Reflection 3: Caught in the Youtube Vortex
Manovich’s article, The Practice of Everyday (Media) Life, raises questions about the supposedly revolutionary nature of social media. While he acknowledges the transition from one-to-many to many-to-many broadcasting, he points out that the statistics show that the “many” producers may not be as many as popular commentators and academics assume. Manovich observes that even within the realm of democratized social media, it remains that large number of users access the content of a small number of producers. I feel this is especially evident among Youtubers, where a small number of producers gather subscribers, gaining celebrity status and reaping the profits. These Youtubers act similar to traditional media celebrities by holding meet and greets, signing autographs, and attracting huge crowds to their live appearances. As such, I agree that Youtube in particular is less about social activism and more about entertainment, as Manovich implies.
A cursory look at any high-profile Youtuber immediately enforces Manovich’s idea that social media producers follow the templates laid out by traditional media. I would like to further explore this idea as I believe the success of many high-profile Youtubers is based on their ability to mimic broadcast television. First, many Youtubers copy the structure of traditional television broadcasts. They produce and post content at regular intervals, typically once a week. Some Youtubers may also have multiple channels to appeal to a wider audience and provide more content. This echoes the popular trend for television channels to have offshoots, just like Much Music’s “Much More Music” channel. In addition, the format of the videos themselves often follows the format of regular television shows. Regularly produced Youtube shows often include an introduction clip which plays at the beginning of every video, and credits at the end. In addition, popular Youtubers frequently engage in strong branding efforts. In their videos, they develop catch-phrases and plug their upcoming content, and may even include trailers for their larger productions. Furthermore, Youtubers may customize the interface of their channel with personally branded imagery, and create t-shirts and other merchandise bearing their images and catch-phrases. Finally, Youtubers answer questions and fan mail. Clearly, many successful Youtubers have borrowed the strategies of traditional broadcasts to grow their fanbase and achieve notoriety.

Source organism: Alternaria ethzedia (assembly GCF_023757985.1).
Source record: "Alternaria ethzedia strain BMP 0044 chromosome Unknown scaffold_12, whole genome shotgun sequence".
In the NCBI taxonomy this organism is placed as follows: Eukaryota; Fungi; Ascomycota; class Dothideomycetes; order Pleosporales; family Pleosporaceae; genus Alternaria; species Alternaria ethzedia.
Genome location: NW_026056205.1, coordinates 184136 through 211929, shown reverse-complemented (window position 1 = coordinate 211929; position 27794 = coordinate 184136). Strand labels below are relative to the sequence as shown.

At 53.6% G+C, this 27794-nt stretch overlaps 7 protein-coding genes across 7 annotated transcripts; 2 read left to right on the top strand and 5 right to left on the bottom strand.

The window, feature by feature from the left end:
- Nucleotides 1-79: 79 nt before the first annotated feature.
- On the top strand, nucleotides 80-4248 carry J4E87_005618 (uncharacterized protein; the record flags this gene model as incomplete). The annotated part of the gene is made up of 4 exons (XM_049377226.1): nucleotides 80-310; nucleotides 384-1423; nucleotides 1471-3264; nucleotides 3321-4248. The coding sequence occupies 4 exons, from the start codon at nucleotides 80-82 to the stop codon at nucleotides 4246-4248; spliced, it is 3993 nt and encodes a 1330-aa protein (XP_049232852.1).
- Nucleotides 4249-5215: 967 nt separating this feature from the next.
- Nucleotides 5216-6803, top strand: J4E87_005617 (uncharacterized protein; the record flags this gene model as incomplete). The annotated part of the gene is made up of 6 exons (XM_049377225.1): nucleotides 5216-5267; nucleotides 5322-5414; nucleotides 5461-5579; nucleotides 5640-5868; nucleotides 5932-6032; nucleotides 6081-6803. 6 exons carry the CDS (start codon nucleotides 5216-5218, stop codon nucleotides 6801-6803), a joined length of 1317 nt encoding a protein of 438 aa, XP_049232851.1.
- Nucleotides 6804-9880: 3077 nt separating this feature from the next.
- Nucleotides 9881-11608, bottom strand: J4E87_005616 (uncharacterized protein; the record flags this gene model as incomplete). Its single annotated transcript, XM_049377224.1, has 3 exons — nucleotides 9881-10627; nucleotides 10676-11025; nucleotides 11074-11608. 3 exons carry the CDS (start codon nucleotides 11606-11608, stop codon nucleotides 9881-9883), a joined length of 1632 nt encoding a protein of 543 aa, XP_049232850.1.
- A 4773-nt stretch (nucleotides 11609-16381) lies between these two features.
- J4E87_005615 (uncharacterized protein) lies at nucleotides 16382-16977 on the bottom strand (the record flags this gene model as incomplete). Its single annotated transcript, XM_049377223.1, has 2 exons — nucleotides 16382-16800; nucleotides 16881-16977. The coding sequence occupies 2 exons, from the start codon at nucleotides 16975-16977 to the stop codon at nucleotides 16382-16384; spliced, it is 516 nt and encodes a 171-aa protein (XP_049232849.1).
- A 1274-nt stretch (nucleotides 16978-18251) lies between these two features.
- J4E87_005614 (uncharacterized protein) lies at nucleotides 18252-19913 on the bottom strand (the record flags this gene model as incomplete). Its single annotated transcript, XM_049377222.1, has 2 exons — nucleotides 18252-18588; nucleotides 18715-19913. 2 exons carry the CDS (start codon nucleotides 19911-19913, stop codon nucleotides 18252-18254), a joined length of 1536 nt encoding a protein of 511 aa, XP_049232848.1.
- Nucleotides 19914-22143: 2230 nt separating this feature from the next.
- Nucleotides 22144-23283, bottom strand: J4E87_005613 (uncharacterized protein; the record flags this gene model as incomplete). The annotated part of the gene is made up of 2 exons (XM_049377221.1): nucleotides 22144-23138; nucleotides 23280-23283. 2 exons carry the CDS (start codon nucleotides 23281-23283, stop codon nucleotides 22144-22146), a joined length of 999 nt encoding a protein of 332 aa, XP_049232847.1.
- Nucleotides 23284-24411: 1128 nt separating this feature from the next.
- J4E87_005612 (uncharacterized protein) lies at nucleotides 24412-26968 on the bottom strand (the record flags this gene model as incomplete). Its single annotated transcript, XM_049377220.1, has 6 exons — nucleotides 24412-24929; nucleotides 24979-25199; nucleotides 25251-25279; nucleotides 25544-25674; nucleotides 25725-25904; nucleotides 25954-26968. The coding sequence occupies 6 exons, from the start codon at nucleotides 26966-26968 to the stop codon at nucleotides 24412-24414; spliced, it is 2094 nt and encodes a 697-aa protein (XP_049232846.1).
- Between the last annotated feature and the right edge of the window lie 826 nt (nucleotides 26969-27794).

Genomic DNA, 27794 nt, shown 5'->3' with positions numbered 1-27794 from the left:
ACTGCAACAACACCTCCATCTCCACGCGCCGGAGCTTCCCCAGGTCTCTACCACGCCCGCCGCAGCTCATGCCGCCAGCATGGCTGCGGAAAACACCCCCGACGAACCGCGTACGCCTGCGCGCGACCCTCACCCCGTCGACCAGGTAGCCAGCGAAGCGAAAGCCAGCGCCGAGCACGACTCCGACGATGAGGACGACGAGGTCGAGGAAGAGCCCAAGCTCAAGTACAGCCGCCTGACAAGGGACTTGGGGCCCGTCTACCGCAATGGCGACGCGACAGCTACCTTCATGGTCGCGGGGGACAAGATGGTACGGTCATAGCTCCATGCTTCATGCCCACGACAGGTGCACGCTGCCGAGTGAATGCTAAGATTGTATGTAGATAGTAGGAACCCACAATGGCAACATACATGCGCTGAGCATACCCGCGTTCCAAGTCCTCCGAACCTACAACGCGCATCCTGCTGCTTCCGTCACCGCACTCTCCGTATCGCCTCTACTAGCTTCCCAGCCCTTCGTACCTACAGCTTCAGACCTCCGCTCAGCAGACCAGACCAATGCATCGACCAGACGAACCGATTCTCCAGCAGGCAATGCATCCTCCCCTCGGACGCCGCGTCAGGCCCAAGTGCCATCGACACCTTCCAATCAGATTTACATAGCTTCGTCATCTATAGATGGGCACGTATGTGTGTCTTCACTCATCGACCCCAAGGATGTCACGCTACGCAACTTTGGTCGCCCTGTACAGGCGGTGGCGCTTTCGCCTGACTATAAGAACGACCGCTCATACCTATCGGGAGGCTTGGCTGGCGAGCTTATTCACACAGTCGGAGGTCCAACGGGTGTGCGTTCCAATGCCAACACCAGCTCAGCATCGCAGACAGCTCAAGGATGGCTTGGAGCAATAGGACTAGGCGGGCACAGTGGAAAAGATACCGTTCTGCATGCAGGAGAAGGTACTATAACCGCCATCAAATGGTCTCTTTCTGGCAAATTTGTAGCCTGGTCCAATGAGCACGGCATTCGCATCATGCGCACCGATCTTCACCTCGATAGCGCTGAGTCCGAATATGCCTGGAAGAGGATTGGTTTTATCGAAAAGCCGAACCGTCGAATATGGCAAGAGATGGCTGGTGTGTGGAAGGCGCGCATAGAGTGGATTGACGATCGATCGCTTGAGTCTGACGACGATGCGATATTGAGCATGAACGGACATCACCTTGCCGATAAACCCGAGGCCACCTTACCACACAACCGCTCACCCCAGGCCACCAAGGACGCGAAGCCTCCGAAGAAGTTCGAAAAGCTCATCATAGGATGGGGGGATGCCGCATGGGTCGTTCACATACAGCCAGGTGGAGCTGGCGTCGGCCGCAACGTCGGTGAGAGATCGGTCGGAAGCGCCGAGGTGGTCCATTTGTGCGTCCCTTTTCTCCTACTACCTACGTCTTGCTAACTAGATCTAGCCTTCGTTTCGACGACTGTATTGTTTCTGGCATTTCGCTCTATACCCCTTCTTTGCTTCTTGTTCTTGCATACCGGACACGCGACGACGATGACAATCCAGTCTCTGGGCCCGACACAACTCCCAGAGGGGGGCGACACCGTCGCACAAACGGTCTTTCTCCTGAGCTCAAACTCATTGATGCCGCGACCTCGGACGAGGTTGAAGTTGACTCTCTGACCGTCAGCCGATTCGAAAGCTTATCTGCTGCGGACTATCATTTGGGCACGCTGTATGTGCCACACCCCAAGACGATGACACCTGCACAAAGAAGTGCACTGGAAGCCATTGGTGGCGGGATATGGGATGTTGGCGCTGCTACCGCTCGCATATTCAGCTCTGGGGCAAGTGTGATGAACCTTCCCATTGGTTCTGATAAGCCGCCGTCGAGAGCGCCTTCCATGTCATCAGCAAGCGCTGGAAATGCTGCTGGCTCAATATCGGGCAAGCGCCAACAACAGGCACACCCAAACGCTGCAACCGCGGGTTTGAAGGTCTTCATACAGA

I would like to look at (in)famous Youtuber Peter Chau, known for his crass and candid comedy style, and examine how he uses strategies from traditional media to attract and trap viewers. His “weekly news round up” is very similar to comedy news shows, like the Daily Show or the Rick Mercer Report, where a single comedian pokes fun at events in the news. Like traditional news parodies, he relies on professional and traditional sources to provide content for his weekly program. He replicates the quality of professionally produced media by using HD cameras and editing software. He also uses strategies to build his brand by designing and giving away t-shirts, using theme music, answering fan and hate mail, and ending all his videos with his distinctive catchphrase: “stop drinking the haterade and start drinking the bubble tea.” Peter Chau has successfully employed traditional strategies to gain huge success online.
As Manovich pointed out, the social media revolution provides a new medium for budding entertainers whose popularity outstrips that of online activists. Youtube is frequently seen as a force of societal change and as a medium for social activism and free speech, where any individual can create a broadcast. However, as the author shows, Youtube, although it has revolutionary potential is rather just an evolution of entertainment media. Clearly, Youtube mimics the successful patterns of mainstream broadcast media, complete with the annoying commercials and product placement.
Manovich, N. (2008). The Practice of Everyday (Media) Life. In Lovink, G., & Niederer, S. (Eds.), Video Vortex Reader: Responses to Youtube (33-44). Amsterdam: Institute of Network Cultures.